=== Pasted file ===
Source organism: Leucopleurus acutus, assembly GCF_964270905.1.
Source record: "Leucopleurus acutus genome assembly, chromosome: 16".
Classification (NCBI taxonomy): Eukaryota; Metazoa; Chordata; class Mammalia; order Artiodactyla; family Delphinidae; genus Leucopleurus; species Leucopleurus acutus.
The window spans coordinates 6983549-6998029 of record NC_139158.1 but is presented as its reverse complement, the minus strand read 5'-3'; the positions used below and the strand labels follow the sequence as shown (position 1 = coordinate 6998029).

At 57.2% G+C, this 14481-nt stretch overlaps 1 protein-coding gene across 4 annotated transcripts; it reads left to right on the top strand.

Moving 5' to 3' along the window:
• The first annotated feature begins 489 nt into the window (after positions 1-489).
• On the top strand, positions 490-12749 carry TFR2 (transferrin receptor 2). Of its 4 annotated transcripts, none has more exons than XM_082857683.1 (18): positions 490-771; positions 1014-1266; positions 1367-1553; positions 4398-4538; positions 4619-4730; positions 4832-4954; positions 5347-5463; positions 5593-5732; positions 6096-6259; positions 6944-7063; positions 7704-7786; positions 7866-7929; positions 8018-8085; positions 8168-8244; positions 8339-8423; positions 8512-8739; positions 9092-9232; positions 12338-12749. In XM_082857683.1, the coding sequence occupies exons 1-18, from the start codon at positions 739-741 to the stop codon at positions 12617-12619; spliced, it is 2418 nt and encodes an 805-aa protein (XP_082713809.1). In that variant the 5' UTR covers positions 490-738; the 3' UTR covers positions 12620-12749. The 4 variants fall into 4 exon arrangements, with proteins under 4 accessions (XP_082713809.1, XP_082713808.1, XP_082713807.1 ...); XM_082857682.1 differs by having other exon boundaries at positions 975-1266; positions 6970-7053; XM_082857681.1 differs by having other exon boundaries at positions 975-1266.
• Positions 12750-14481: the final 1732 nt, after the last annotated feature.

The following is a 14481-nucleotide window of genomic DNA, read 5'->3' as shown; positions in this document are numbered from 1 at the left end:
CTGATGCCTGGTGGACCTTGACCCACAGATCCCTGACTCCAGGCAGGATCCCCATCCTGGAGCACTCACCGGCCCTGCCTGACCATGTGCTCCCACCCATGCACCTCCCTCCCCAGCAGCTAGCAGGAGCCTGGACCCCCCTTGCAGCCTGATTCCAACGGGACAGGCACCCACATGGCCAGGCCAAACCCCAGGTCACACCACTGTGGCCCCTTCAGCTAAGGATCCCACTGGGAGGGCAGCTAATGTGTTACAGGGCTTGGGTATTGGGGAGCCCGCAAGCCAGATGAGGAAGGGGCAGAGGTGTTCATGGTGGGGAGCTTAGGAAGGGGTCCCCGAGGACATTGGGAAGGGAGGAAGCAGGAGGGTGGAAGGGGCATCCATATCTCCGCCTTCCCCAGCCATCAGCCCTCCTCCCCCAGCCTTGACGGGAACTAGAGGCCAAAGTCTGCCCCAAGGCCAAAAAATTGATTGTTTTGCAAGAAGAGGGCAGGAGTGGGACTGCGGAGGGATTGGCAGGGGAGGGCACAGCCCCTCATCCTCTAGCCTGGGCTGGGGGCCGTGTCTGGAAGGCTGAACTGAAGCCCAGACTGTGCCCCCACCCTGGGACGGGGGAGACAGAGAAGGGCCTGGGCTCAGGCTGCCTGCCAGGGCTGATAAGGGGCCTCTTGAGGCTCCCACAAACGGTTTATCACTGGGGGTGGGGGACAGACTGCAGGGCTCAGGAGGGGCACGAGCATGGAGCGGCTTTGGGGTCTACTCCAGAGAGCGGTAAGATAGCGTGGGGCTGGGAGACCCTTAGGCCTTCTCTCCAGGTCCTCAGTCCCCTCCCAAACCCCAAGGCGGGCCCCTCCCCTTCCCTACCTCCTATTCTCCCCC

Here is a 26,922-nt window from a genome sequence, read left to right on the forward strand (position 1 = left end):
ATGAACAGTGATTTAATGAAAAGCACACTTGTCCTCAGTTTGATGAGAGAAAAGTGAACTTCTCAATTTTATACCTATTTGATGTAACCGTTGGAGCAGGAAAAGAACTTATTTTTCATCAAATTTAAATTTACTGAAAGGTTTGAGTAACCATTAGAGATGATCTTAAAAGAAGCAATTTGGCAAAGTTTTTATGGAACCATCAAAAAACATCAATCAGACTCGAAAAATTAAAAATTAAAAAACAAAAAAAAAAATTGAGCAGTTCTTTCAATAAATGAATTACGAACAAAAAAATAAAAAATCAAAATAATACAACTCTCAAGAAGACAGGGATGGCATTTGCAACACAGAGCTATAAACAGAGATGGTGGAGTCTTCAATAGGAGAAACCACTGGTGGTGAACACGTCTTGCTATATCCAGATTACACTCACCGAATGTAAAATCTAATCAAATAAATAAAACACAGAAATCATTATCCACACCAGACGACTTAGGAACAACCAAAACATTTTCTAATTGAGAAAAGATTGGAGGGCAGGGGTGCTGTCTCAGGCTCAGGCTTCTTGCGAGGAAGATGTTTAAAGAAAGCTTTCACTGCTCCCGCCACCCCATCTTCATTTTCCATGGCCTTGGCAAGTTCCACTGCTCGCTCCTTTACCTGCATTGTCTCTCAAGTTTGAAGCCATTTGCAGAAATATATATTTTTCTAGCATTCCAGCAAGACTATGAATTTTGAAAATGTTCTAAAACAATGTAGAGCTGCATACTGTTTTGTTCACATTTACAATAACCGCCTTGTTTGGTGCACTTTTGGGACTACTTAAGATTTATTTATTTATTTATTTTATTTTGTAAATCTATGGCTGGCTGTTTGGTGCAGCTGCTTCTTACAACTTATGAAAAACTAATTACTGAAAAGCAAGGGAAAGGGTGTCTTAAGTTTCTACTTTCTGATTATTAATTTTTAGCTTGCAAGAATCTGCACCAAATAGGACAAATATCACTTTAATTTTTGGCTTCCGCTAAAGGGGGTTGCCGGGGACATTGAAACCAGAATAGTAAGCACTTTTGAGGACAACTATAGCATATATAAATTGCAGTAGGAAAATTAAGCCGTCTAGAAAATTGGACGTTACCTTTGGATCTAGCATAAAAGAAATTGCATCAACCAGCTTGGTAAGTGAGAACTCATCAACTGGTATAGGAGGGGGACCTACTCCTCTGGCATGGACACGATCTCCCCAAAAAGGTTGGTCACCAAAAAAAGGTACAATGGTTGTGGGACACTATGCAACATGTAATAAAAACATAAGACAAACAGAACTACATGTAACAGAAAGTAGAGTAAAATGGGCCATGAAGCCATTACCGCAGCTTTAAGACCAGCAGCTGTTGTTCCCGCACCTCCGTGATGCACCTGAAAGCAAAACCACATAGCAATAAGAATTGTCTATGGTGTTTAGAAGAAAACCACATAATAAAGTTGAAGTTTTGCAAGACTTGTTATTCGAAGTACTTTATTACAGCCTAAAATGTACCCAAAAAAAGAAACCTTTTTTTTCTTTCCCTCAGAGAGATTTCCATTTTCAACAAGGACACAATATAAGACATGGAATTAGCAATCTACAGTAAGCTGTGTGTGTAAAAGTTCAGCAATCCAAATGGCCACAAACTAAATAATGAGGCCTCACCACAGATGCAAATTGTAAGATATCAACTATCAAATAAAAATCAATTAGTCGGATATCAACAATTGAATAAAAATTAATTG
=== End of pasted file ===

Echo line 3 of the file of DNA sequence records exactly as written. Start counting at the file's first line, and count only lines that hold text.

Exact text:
Classification (NCBI taxonomy): Eukaryota; Metazoa; Chordata; class Mammalia; order Artiodactyla; family Delphinidae; genus Leucopleurus; species Leucopleurus acutus.